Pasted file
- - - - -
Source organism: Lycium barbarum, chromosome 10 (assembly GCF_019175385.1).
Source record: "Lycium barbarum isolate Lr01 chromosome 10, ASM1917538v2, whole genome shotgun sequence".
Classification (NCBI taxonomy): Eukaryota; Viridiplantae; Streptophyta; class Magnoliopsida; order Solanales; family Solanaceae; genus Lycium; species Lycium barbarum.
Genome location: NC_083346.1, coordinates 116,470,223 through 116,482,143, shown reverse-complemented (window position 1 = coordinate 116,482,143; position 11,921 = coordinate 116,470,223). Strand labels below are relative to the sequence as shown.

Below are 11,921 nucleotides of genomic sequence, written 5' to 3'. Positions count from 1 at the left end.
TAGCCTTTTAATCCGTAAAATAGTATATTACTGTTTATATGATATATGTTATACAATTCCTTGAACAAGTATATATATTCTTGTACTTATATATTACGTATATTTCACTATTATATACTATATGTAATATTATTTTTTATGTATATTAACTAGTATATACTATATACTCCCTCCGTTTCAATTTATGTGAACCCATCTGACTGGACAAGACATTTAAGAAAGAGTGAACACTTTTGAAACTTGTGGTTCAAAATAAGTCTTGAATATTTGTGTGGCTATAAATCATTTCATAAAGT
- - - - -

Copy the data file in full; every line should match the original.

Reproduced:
Source organism: Lycium barbarum, chromosome 10 (assembly GCF_019175385.1).
Source record: "Lycium barbarum isolate Lr01 chromosome 10, ASM1917538v2, whole genome shotgun sequence".
Classification (NCBI taxonomy): Eukaryota; Viridiplantae; Streptophyta; class Magnoliopsida; order Solanales; family Solanaceae; genus Lycium; species Lycium barbarum.
Genome location: NC_083346.1, coordinates 116,470,223 through 116,482,143, shown reverse-complemented (window position 1 = coordinate 116,482,143; position 11,921 = coordinate 116,470,223). Strand labels below are relative to the sequence as shown.

Below are 11,921 nucleotides of genomic sequence, written 5' to 3'. Positions count from 1 at the left end.
TAGCCTTTTAATCCGTAAAATAGTATATTACTGTTTATATGATATATGTTATACAATTCCTTGAACAAGTATATATATTCTTGTACTTATATATTACGTATATTTCACTATTATATACTATATGTAATATTATTTTTTATGTATATTAACTAGTATATACTATATACTCCCTCCGTTTCAATTTATGTGAACCCATCTGACTGGACAAGACATTTAAGAAAGAGTGAACACTTTTGAAACTTGTGGTTCAAAATAAGTCTTGAATATTTGTGTGGCTATAAATCATTTCATAAAGT